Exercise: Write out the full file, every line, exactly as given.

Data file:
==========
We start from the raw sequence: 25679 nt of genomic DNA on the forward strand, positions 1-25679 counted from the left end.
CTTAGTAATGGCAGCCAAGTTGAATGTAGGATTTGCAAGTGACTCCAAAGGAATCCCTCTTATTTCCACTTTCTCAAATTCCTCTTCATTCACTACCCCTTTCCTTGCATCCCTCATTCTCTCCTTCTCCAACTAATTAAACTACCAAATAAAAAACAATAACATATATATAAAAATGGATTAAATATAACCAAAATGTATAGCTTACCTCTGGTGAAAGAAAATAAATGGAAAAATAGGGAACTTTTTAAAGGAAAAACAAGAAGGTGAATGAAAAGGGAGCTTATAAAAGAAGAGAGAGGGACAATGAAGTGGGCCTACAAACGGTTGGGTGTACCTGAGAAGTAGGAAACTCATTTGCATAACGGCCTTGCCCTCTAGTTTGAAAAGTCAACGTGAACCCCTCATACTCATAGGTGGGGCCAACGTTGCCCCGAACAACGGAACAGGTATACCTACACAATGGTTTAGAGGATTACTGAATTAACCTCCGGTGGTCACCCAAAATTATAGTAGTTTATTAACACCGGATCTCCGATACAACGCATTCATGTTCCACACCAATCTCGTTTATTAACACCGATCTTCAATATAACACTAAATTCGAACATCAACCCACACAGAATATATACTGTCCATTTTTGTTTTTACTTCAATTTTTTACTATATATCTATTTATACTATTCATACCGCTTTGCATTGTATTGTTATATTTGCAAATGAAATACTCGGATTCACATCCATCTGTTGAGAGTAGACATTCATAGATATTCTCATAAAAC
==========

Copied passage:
We start from the raw sequence: 25679 nt of genomic DNA on the forward strand, positions 1-25679 counted from the left end.
CTTAGTAATGGCAGCCAAGTTGAATGTAGGATTTGCAAGTGACTCCAAAGGAATCCCTCTTATTTCCACTTTCTCAAATTCCTCTTCATTCACTACCCCTTTCCTTGCATCCCTCATTCTCTCCTTCTCCAACTAATTAAACTACCAAATAAAAAACAATAACATATATATAAAAATGGATTAAATATAACCAAAATGTATAGCTTACCTCTGGTGAAAGAAAATAAATGGAAAAATAGGGAACTTTTTAAAGGAAAAACAAGAAGGTGAATGAAAAGGGAGCTTATAAAAGAAGAGAGAGGGACAATGAAGTGGGCCTACAAACGGTTGGGTGTACCTGAGAAGTAGGAAACTCATTTGCATAACGGCCTTGCCCTCTAGTTTGAAAAGTCAACGTGAACCCCTCATACTCATAGGTGGGGCCAACGTTGCCCCGAACAACGGAACAGGTATACCTACACAATGGTTTAGAGGATTACTGAATTAACCTCCGGTGGTCACCCAAAATTATAGTAGTTTATTAACACCGGATCTCCGATACAACGCATTCATGTTCCACACCAATCTCGTTTATTAACACCGATCTTCAATATAACACTAAATTCGAACATCAACCCACACAGAATATATACTGTCCATTTTTGTTTTTACTTCAATTTTTTACTATATATCTATTTATACTATTCATACCGCTTTGCATTGTATTGTTATATTTGCAAATGAAATACTCGGATTCACATCCATCTGTTGAGAGTAGACATTCATAGATATTCTCATAAAAC